Realm Mobile Platform
The Realm Mobile Platform also allows you to take an offline-first approach to your data by enabling real time data sync between a Realm Mobile Database embedded in an iOS or Android app and the Realm Object Server. Realm says that this feature will be available soon for React Native and Xamarin apps as well.
Mapbox Mobile is an "open source SDK lets developers add beautiful maps and turn-by-turn navigation to their apps that can go offline." From Mapbox:
Maps no longer need a data connection. Both our Android and iOS SDKs can pre-cache maps to save bandwidth and data charges, optimize performance, and anticipate the lack of network access.
Low-Level Tools & Components
The newest and biggest development in offline-first for web developers is the Service Worker specification. You may remember the HTML5 Application Cache (AppCache), which was the first attempt at providing a browser mechanism for caching content and assets for offline usage. There were numerous issues with the AppCache and it has since been deprecated by most browsers.
Service Workers is a new approach that aims to solve the same basic problem, while avoiding the pitfalls of AppCache. Service Workers give you fine-grained control over caching content and assets for offline usage by intercepting client requests and returning previously-stored results when offline. Progressive Web Apps (referenced earlier) heavily leverage Service Workers. Service Workers were first introduced into Google Chrome. Firefox and Opera have also implemented Service Workers, and Microsoft Edge plans to support Service Workers as well.
Service Workers are great for enabling offline usage of content and assets. But, sometimes having an actual database can be helpful. This is where IndexedDB, WebSQL, or localStorage can be helpful. Or, at least they would be helpful if browsers implemented these standards consistently. The browser support and implementation quirks can make it very difficult to actually use these technologies. Fortunately there’s localForage, a wrapper for IndexedDB, WebSQL, or localStorage which provides a unified API.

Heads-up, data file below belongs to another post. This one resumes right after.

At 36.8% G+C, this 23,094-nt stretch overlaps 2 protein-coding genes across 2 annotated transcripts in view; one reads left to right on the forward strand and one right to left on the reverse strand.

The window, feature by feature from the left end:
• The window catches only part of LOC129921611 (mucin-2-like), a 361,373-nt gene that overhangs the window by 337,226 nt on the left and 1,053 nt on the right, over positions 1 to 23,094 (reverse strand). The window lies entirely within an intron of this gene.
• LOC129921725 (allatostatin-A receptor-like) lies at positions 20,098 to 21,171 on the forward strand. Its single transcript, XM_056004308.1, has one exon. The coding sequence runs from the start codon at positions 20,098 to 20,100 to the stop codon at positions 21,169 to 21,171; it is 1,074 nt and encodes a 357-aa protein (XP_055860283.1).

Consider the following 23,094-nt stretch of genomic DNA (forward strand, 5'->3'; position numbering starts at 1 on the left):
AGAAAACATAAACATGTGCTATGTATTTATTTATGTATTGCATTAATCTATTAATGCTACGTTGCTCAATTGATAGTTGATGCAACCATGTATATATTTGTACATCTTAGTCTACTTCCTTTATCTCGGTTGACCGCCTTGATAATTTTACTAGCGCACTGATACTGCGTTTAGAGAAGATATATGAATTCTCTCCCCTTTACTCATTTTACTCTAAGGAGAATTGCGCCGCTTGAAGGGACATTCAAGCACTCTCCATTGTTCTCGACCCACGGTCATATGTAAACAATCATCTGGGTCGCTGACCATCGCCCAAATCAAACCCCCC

While not as lightweight as localForage, PouchDB includes a bunch of awesome features that are probably worth the extra overhead. The most exciting feature of PouchDB is its ability to sync its data with anything that implements the CouchDB Replication Protocol. This, of course, includes Apache CouchDB. It also includes IBM Cloudant, a fully-managed cloud database that is based on CouchDB, as well as Couchbase Server.
If you prefer to build native mobile apps and would like to take an offline-first approach to your data then check out Cloudant Sync for iOS or Cloudant Sync for Android. While they have different APIs than PouchDB, these libraries, like PouchDB, store data locally on the device and can also sync with anything that implements the CouchDB Replication Protocol.
There are still many challenges to be addressed around offline-first. A common pattern for developers using PouchDB or Cloudant Sync is to create one database per user. Each user is given their own local database on their device, as well as their own database in the cloud with which only they can replicate. This works great if you have an app where each user's data is fairly well segmented. However, as soon as you want to allow a user to access another user’s data, or you want to create aggregate queries across multiple users’ data, the one-database-per-user pattern starts to break down.
Cloudant Envoy is an open source project that aims to provide the best parts of one-database-per-user without the pain of one-database-per-user. Cloudant Envoy is effectively a proxy which provides the illusion of one-database-per-user to the PouchDB or Cloudant Sync database on the user’s device, but it actually stores all of the data in one CouchDB or Cloudant database. An access control list is maintained by Cloudant Envoy which dictates who can access what data.